Partner’s Threats Put Residency In Jeopardy

Partner's threats put residency in jeopardy

Mar 28, 2009 04:30 AM
Allan Thompson
Special to the Toronto Star

Q: I have been in Canada for nearly two years, living with my common-law partner. My residency application, submitted through the family class because of my relationship to my partner, has been approved but I am waiting to be called in to the local office to sign the papers. My partner now says he does not want to be with me. Although he says he will still come into the office to sign the landing papers, my concerns are that he is going to change his mind before then or sign, then inform immigration authorities sometime afterward that we were not actually together when he signed. What are my options if either of those scenarios takes place? He would not have to support me financially for the stipulated three-year period; it has been more me supporting him for the two years we were together.

A: This is a tricky one. You are applying for permanent resident status, a status that you want to obtain, so you are unlikely to withdraw your application. Your partner, on the other hand, has applied to sponsor you for that status, an undertaking that comes with a three-year obligation to support you financially. The rules do provide an option for sponsors to withdraw their sponsorship, but only if they do so, formally and in writing to the local immigration office before the permanent resident status is issued. So, this is your partner's choice. Couples do squabble, break up and sometimes get back together. It is up to your partner to decide if he wants to continue to sponsor you. But he should be aware that, despite your assertion that even if you part ways, you are unlikely to need his financial support, he will still be on the hook. The three-year sponsorship agreement that he signed will still be legally binding, even if your relationship dissolves. So, in a nutshell, if he decides to proceed with the sponsorship, he can't get your status revoked after it is issued. But if he decides to withdraw before you obtain your status, then your application will not proceed.

Q: My son has been separated from his wife for five years. She was granted Canadian permanent resident status in 2002. They have a daughter who carries Canadian citizenship by virtue of her father being a Canadian citizen. The daughter lives with her mother in another country. My son has been in that country for about three years but is planning to come back to live here again. He has a girlfriend whom he would like to bring to Canada. Is my son's wife still considered a Canadian immigrant? What would be required from my son should he decide to bring his daughter to Canada, even for a visit? If my son were to bring his girlfriend here in January, what would be required from her? She is a Dutch citizen.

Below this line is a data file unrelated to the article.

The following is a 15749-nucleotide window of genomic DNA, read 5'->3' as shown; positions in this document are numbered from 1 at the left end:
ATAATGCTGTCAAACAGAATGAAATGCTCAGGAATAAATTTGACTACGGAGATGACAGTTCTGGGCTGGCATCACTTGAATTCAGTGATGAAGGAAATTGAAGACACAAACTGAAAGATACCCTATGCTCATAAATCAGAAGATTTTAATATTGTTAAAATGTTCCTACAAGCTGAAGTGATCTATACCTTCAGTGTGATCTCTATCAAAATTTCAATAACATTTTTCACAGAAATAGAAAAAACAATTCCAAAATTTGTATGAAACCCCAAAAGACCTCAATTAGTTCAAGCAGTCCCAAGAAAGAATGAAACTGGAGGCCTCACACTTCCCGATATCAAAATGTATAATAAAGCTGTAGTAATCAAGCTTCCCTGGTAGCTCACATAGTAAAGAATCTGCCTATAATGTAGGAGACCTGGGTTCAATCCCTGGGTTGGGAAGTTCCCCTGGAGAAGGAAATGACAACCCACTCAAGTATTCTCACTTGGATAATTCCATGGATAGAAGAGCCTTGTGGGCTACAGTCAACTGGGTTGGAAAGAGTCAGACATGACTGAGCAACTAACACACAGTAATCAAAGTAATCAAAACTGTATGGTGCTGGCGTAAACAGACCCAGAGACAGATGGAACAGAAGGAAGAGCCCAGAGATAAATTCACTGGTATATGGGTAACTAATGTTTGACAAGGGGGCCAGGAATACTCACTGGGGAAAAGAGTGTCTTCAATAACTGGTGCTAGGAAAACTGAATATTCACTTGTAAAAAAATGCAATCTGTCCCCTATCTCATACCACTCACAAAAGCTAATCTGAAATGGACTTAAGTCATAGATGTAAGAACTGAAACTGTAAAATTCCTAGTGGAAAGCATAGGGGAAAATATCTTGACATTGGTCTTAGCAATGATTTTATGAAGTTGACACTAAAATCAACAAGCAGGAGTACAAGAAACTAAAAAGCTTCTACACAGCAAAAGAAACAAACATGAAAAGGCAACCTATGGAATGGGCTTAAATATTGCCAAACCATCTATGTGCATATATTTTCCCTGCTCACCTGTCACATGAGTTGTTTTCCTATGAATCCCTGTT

A: To maintain status as a permanent resident of Canada, a person has to live in Canada for at least two years in any five-year period. So, depending on when your son's wife left the country, she may be in danger of losing her status. If and when your son's wife attempts to return to Canada and the border control agents notice the length of time she has been out of the country, she could be deemed to have abandoned her permanent resident status by remaining abroad for more than three years out of five. But there is also a legal process during which people are given an opportunity to explain their situation.

As for your son bringing his daughter for a visit, that would depend in part on the rules in the country where they are now living. Most airlines and border officials are attuned to the problem of child abduction linked to marriage breakdown. So, even if his wife is allowing him to bring the daughter to Canada for a visit, he would almost certainly need some sworn legal documentation with him to prove he has his wife's consent. Finally, regarding the new woman in his life, as a Dutch national she would be free to come to Canada for a visit. But if he decides he wants her to stay permanently, they would have to follow the procedures for the in-Canada sponsorship of a partner under the family class.

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